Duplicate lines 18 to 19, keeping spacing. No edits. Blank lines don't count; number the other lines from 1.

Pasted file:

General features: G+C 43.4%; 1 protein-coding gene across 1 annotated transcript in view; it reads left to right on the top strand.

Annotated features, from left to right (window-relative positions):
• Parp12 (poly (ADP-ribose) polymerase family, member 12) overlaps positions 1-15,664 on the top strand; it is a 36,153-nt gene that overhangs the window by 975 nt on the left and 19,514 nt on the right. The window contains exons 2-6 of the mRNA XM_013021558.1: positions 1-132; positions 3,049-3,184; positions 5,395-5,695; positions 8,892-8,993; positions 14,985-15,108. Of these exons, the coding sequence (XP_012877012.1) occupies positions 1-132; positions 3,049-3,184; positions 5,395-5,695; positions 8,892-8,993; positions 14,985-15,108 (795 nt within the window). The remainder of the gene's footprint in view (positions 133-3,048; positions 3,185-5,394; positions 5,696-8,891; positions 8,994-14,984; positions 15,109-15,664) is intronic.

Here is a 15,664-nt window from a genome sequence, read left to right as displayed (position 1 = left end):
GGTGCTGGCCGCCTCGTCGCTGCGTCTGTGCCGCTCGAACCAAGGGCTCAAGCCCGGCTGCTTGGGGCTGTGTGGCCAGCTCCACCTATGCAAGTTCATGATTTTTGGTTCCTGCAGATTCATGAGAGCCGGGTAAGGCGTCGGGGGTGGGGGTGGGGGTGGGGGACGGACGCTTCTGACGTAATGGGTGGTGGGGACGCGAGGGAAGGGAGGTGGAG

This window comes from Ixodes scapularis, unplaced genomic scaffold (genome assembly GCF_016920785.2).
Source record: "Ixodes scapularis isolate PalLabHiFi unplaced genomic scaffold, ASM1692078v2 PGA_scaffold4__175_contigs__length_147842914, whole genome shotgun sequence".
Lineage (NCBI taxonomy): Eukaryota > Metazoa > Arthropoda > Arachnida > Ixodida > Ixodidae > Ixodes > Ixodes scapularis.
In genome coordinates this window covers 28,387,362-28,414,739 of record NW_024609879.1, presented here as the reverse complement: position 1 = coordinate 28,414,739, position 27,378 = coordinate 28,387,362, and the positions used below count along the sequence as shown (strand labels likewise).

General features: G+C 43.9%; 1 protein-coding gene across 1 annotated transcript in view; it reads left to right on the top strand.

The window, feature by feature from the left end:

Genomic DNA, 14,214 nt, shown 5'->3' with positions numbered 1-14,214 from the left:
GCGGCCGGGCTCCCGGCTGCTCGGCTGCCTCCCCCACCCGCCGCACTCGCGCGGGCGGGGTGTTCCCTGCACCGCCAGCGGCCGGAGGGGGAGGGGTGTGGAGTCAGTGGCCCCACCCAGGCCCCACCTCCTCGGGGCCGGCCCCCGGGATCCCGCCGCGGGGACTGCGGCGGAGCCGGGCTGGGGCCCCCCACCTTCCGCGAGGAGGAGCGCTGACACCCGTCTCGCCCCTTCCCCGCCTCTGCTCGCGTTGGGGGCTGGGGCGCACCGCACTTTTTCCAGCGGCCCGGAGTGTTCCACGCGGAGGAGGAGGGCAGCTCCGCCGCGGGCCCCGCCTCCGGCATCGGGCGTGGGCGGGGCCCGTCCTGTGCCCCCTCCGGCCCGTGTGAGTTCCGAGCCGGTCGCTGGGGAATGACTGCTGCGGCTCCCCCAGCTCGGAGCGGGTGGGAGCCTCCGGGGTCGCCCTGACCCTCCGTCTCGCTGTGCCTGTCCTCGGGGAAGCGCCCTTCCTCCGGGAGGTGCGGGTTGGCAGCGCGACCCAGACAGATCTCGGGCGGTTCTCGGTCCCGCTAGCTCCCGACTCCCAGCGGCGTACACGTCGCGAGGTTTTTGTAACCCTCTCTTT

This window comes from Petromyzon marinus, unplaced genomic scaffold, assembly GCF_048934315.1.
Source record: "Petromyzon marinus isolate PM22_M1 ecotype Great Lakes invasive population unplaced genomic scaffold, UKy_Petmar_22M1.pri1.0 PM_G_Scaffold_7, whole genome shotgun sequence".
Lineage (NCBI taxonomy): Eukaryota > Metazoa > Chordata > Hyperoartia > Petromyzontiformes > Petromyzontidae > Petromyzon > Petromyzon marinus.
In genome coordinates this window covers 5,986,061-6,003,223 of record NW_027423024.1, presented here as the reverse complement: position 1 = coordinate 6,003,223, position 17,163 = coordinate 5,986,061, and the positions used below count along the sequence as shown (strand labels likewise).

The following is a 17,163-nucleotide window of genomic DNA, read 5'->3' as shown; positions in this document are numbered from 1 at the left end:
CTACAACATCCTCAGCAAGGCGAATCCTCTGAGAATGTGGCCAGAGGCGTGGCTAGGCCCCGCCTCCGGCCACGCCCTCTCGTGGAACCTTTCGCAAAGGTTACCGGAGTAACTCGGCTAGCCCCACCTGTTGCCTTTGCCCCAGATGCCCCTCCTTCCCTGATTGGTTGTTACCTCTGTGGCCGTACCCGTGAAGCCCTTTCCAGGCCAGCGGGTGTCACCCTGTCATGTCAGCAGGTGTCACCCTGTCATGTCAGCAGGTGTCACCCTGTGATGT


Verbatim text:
The following is a 17,163-nucleotide window of genomic DNA, read 5'->3' as shown; positions in this document are numbered from 1 at the left end:
CTACAACATCCTCAGCAAGGCGAATCCTCTGAGAATGTGGCCAGAGGCGTGGCTAGGCCCCGCCTCCGGCCACGCCCTCTCGTGGAACCTTTCGCAAAGGTTACCGGAGTAACTCGGCTAGCCCCACCTGTTGCCTTTGCCCCAGATGCCCCTCCTTCCCTGATTGGTTGTTACCTCTGTGGCCGTACCCGTGAAGCCCTTTCCAGGCCAGCGGGTGTCACCCTGTCATGTCAGCAGGTGTCACCCTGTCATGTCAGCAGGTGTCACCCTGTGATGT